The editors of Wired created a list of ten classic works of literature that they think should be turned into video games. A sample:
The Grapes of Wrath, John SteinbeckMy own suggestions:
First of all, it’s got “wrath” right in the title. And that’s not the only great marketing opportunity here; I’m already seeing a sort of “Get Your Kicks on Route 66″ campaign for this story of a rough-and-tumble pioneer family setting out for California. They’re not doing anything with the Oregon Trail license these days, are they? You could potentially get this into elementary schools as edutainment, although the breastfeeding scene might stick it with an M rating. –Chris Kohler[...]
The Canterbury Tales, Geoffrey Chaucer
This is probably best handed off to Eternal Darkness developer Silicon Knights. Not because of the company’s prowess for literary borrowing, but because it pulled off the whole multiple-protagonist thing pretty well already. Lots of potential upside for downloadable microtransactions: Think individual horse armor for all 24 characters. Plus, they could sell the Parson’s Tale segment as a GameStop exclusive. Also, what’s this bit about the Wife of Bath? Sexy shower scene incoming! Woo woo! –Chris Kohler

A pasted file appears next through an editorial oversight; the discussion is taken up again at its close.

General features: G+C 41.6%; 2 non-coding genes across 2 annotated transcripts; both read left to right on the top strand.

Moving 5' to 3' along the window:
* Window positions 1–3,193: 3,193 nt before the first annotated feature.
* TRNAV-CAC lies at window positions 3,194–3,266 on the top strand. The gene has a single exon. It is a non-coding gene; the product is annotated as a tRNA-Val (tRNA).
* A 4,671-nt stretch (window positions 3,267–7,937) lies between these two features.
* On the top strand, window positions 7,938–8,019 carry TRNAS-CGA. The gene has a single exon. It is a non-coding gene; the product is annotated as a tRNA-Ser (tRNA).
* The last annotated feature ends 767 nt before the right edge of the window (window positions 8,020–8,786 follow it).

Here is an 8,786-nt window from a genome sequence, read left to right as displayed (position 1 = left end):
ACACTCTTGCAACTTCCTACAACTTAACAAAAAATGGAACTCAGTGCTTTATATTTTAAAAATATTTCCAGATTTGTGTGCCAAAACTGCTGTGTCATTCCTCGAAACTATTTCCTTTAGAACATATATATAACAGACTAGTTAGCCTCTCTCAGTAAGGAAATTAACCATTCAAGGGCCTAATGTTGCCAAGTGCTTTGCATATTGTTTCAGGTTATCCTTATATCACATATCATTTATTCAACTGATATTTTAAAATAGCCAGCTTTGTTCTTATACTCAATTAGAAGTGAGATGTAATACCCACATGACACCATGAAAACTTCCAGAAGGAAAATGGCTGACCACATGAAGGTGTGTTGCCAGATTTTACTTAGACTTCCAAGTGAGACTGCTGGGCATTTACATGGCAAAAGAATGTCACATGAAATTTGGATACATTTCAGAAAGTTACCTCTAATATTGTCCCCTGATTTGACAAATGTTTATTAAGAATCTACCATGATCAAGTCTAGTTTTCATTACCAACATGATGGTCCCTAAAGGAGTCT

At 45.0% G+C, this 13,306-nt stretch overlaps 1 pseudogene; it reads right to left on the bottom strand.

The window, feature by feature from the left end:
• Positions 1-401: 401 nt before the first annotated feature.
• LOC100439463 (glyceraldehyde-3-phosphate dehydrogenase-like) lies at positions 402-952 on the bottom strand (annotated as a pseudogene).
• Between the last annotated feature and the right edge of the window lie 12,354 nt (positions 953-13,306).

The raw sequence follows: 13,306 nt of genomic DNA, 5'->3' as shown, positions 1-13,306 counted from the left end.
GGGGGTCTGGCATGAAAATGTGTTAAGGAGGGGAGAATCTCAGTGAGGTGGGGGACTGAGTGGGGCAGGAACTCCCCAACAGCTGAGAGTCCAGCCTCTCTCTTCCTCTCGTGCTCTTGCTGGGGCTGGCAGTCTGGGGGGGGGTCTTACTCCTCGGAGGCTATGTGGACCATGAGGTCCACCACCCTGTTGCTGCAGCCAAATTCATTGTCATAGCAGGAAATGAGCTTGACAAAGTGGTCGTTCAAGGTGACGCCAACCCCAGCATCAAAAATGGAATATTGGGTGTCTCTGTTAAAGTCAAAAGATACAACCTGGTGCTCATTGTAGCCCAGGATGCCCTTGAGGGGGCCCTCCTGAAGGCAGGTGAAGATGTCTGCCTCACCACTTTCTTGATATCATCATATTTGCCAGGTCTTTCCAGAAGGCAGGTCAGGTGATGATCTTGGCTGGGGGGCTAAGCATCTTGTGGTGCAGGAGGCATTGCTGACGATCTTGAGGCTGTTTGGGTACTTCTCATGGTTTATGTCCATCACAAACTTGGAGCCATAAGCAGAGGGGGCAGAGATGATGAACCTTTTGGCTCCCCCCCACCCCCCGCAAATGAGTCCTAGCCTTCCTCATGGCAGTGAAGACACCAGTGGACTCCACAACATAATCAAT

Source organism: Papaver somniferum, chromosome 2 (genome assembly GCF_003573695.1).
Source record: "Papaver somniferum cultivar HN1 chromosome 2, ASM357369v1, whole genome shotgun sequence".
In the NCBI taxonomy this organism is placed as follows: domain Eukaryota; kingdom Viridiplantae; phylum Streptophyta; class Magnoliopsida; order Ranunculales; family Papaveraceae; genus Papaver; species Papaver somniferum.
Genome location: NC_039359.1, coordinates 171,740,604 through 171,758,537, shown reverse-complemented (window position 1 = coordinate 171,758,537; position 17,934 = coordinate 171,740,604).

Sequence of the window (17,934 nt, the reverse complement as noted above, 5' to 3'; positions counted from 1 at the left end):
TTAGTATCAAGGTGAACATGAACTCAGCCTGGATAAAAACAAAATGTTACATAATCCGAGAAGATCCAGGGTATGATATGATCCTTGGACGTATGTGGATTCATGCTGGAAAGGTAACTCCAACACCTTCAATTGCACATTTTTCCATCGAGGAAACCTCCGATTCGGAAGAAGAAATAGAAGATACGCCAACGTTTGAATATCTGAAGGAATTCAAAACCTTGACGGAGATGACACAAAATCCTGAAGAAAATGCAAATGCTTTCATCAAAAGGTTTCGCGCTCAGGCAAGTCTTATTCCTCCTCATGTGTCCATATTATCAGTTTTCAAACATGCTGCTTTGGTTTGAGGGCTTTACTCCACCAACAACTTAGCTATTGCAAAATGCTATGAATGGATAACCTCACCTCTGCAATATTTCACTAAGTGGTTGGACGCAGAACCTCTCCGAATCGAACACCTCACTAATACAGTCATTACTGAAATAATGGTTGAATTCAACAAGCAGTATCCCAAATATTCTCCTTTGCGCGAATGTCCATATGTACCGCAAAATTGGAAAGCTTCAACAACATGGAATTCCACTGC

- Beowulf, for obvious reasons.
- Lord of the Flies by William Golding, as chaos is always thrilling in a game.
What would classic works of literature would you like to see as video games?